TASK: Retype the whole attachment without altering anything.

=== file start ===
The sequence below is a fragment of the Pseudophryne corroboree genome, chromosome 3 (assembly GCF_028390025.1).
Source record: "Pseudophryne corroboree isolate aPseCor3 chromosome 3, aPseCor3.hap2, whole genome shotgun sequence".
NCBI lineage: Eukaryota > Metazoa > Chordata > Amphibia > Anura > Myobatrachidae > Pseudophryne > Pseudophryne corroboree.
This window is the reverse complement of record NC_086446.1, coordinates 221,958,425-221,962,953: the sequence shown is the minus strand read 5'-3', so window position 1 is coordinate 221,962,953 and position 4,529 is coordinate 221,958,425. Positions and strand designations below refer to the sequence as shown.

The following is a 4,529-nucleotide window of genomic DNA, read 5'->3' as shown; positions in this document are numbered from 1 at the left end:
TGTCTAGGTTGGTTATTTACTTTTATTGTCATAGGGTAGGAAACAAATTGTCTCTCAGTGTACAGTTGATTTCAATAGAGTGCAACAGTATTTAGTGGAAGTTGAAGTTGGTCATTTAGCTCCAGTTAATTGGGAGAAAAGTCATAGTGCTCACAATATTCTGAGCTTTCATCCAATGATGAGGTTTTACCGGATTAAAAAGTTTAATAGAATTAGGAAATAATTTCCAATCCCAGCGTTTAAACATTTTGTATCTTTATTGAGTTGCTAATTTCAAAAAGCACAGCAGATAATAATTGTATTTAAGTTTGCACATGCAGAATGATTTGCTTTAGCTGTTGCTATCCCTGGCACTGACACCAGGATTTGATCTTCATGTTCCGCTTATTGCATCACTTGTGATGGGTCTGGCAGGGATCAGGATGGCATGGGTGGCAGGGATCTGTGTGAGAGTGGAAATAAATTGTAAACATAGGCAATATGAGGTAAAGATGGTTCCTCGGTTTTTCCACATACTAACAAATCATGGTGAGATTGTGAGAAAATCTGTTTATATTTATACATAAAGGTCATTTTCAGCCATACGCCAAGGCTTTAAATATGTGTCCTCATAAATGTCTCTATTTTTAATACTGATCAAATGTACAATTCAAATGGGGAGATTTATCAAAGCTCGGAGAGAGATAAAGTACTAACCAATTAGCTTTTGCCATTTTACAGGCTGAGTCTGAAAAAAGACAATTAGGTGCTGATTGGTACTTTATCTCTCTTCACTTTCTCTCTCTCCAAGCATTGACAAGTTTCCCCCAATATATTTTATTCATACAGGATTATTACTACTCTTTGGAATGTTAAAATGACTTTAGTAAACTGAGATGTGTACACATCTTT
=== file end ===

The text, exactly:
The sequence below is a fragment of the Pseudophryne corroboree genome, chromosome 3 (assembly GCF_028390025.1).
Source record: "Pseudophryne corroboree isolate aPseCor3 chromosome 3, aPseCor3.hap2, whole genome shotgun sequence".
NCBI lineage: Eukaryota > Metazoa > Chordata > Amphibia > Anura > Myobatrachidae > Pseudophryne > Pseudophryne corroboree.
This window is the reverse complement of record NC_086446.1, coordinates 221,958,425-221,962,953: the sequence shown is the minus strand read 5'-3', so window position 1 is coordinate 221,962,953 and position 4,529 is coordinate 221,958,425. Positions and strand designations below refer to the sequence as shown.

The following is a 4,529-nucleotide window of genomic DNA, read 5'->3' as shown; positions in this document are numbered from 1 at the left end:
TGTCTAGGTTGGTTATTTACTTTTATTGTCATAGGGTAGGAAACAAATTGTCTCTCAGTGTACAGTTGATTTCAATAGAGTGCAACAGTATTTAGTGGAAGTTGAAGTTGGTCATTTAGCTCCAGTTAATTGGGAGAAAAGTCATAGTGCTCACAATATTCTGAGCTTTCATCCAATGATGAGGTTTTACCGGATTAAAAAGTTTAATAGAATTAGGAAATAATTTCCAATCCCAGCGTTTAAACATTTTGTATCTTTATTGAGTTGCTAATTTCAAAAAGCACAGCAGATAATAATTGTATTTAAGTTTGCACATGCAGAATGATTTGCTTTAGCTGTTGCTATCCCTGGCACTGACACCAGGATTTGATCTTCATGTTCCGCTTATTGCATCACTTGTGATGGGTCTGGCAGGGATCAGGATGGCATGGGTGGCAGGGATCTGTGTGAGAGTGGAAATAAATTGTAAACATAGGCAATATGAGGTAAAGATGGTTCCTCGGTTTTTCCACATACTAACAAATCATGGTGAGATTGTGAGAAAATCTGTTTATATTTATACATAAAGGTCATTTTCAGCCATACGCCAAGGCTTTAAATATGTGTCCTCATAAATGTCTCTATTTTTAATACTGATCAAATGTACAATTCAAATGGGGAGATTTATCAAAGCTCGGAGAGAGATAAAGTACTAACCAATTAGCTTTTGCCATTTTACAGGCTGAGTCTGAAAAAAGACAATTAGGTGCTGATTGGTACTTTATCTCTCTTCACTTTCTCTCTCTCCAAGCATTGACAAGTTTCCCCCAATATATTTTATTCATACAGGATTATTACTACTCTTTGGAATGTTAAAATGACTTTAGTAAACTGAGATGTGTACACATCTTT